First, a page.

Music Review: “Shaphak” album by Idrees Oloyede

“Shaphak” – Divine Keys’ very own Idrees Oloyede‘s debut album – is an outpouring of his heart into an album of 13 songs. Idrees Oloyede is a composer, musician, producer and engineer here in the UK who has worked with artists such as Philippa Bamgboye, Joké, Spirit Led Worshipers and Lauren Milne. Growing up in church, he started playing the keyboard at a young age and today he has developed his taste for Gospel, Jazz and fusion improvisational piano. This new album was released earlier on this year as an exclusively piano composition with each song channelling the things on his heart over the period of several months.

This is what Idrees has to say about his album: “Some were conceived in the spontaneous spirit of adventure, while others capture Idrees playing as an appurtenance to the spoken word. Yet others manifested in the slumber-forsaken dead of night as the groan of his burdened heart”.

The title of the album “Shaphak” is a Hebrew word for “pour out” or “spill,” and an appropriate title for the project, as Oloyede set out to express what is on his heart. The album is a beautifully arranged set that addresses different topics and human experiences of knowing God. Oloyede was able to communicate his feelings in a beautiful and creative way, with such a distinctive ‘voice’ in his playing that allows his audiences to recognize Him in every note.

A lot of the songs sound very improvisational in the way they’ve been composed but it is also very easy to see that the intention behind each melody is very clear. There are clear inspirations from different musical genres such as Gospel, as seen through the harmonies of tracks such as ‘Our Journey’. Other tracks like ‘Just Let Me Cry Out’ seems to have captured some inspiration from cinematic arrangements while favoring certain musical intervals that gives off quite an Eastern sound to the song. As the album progresses it seems to evolve in its sound. It may be possible that the composer categorized his compositions into two parts.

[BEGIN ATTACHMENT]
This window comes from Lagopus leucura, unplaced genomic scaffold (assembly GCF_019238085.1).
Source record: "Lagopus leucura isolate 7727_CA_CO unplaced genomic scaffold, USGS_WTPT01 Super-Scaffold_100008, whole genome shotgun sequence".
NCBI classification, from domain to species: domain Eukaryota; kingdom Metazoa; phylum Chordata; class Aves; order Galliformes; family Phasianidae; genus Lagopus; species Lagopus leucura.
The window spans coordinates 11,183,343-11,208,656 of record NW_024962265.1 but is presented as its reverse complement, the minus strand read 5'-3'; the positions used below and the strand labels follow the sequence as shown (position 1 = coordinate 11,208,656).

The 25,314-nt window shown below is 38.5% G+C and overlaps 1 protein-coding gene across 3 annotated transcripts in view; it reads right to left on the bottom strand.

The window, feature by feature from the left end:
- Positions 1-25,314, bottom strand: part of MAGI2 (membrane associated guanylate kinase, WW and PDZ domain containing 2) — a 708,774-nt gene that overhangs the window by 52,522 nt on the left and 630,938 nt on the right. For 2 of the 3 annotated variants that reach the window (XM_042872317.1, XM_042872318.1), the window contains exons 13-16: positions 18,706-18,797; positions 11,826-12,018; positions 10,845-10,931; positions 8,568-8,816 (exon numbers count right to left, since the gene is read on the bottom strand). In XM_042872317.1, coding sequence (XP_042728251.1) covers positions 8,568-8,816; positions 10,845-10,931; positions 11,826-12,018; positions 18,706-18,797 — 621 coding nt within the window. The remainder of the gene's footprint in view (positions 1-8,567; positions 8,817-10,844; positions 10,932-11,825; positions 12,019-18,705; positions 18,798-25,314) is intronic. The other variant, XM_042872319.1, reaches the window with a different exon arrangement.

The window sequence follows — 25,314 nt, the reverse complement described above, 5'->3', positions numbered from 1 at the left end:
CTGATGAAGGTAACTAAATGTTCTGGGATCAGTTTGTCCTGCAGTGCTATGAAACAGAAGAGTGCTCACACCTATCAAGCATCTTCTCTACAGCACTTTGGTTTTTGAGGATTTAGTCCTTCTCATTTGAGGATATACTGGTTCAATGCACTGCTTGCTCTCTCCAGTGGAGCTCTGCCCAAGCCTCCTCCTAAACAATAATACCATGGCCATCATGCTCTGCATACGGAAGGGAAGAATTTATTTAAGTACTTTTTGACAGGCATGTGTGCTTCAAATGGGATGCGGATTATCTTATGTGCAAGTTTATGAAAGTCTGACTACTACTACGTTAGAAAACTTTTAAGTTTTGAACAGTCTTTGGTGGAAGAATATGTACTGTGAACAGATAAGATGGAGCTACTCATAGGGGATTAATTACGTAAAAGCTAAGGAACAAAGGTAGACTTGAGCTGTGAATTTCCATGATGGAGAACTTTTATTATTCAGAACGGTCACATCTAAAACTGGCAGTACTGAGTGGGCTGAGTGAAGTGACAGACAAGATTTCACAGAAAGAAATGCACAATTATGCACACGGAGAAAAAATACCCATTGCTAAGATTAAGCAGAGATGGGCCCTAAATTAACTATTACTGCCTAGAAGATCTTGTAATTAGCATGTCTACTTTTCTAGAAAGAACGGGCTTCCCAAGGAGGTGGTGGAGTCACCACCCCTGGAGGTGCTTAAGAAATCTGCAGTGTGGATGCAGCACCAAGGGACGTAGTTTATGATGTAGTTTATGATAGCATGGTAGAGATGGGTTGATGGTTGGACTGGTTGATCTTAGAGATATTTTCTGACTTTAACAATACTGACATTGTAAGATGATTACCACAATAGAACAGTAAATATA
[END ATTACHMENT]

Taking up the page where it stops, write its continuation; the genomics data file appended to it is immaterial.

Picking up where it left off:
While the composing style, harmony and melody of the first six tracks sound somewhat similar to each other, the following six seems to carry a different arrangement style, with simpler harmonies and melodies. They give off a different atmosphere for the listener. However, this change is very subtle and is unclear if it is an intentional shift.

To keep things interesting, Oloyede incorporated numerous non-diatonic harmonies in his songs. This make each song less predictable and more engaging as a whole. With different musical modes used, he was able to better communicate emotions and interpret them appropriately to create an atmosphere for each of the unique songs. Oloyede is both gentle and sincere with his arrangements, an enjoyable and refreshing experience, before ending with a reprise of the first songs ‘All I have I Pour It Out’. 

Since this is an instrumental album, a lot of the arrangements are open to interpretation by the listener. However, when listening to this album, keep in mind the title of each song, this would help listeners engage and interpret the song in a way that closely resembles the vision of the artist. In the end, this is a beautiful album from Oloyede, written with intent behind each song. Each track creates a different atmosphere for the listener and seems intent on transporting you to a different location or encouraging you to engage with different emotions. For any fans of beautiful, slow and chilled soundtracks, this album is for you, but keep your senses sharp to hear the meaning behind each track as well. 

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